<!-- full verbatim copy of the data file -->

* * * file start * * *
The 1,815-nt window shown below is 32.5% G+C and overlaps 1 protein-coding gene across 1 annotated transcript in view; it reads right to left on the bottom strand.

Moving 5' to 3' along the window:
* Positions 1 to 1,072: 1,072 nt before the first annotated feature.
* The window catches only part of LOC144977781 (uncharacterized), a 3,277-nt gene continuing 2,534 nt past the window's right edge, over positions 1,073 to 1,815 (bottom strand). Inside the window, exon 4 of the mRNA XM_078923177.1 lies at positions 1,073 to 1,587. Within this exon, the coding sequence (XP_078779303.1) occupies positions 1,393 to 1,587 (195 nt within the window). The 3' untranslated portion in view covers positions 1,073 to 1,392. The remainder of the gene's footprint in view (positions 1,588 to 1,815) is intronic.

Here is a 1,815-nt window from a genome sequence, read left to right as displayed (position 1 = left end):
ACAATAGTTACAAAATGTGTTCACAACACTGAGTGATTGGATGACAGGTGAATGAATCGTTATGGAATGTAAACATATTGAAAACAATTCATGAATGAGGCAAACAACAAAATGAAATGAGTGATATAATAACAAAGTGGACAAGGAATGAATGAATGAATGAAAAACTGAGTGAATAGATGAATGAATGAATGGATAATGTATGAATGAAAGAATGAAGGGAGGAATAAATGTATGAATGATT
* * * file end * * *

The 1,815-nt window shown below is 32.5% G+C and overlaps 1 protein-coding gene across 1 annotated transcript in view; it reads right to left on the bottom strand.

Moving 5' to 3' along the window:
* Positions 1 to 1,072: 1,072 nt before the first annotated feature.
* The window catches only part of LOC144977781 (uncharacterized), a 3,277-nt gene continuing 2,534 nt past the window's right edge, over positions 1,073 to 1,815 (bottom strand). Inside the window, exon 4 of the mRNA XM_078923177.1 lies at positions 1,073 to 1,587. Within this exon, the coding sequence (XP_078779303.1) occupies positions 1,393 to 1,587 (195 nt within the window). The 3' untranslated portion in view covers positions 1,073 to 1,392. The remainder of the gene's footprint in view (positions 1,588 to 1,815) is intronic.

Here is a 1,815-nt window from a genome sequence, read left to right as displayed (position 1 = left end):
ACAATAGTTACAAAATGTGTTCACAACACTGAGTGATTGGATGACAGGTGAATGAATCGTTATGGAATGTAAACATATTGAAAACAATTCATGAATGAGGCAAACAACAAAATGAAATGAGTGATATAATAACAAAGTGGACAAGGAATGAATGAATGAATGAAAAACTGAGTGAATAGATGAATGAATGAATGGATAATGTATGAATGAAAGAATGAAGGGAGGAATAAATGTATGAATGATT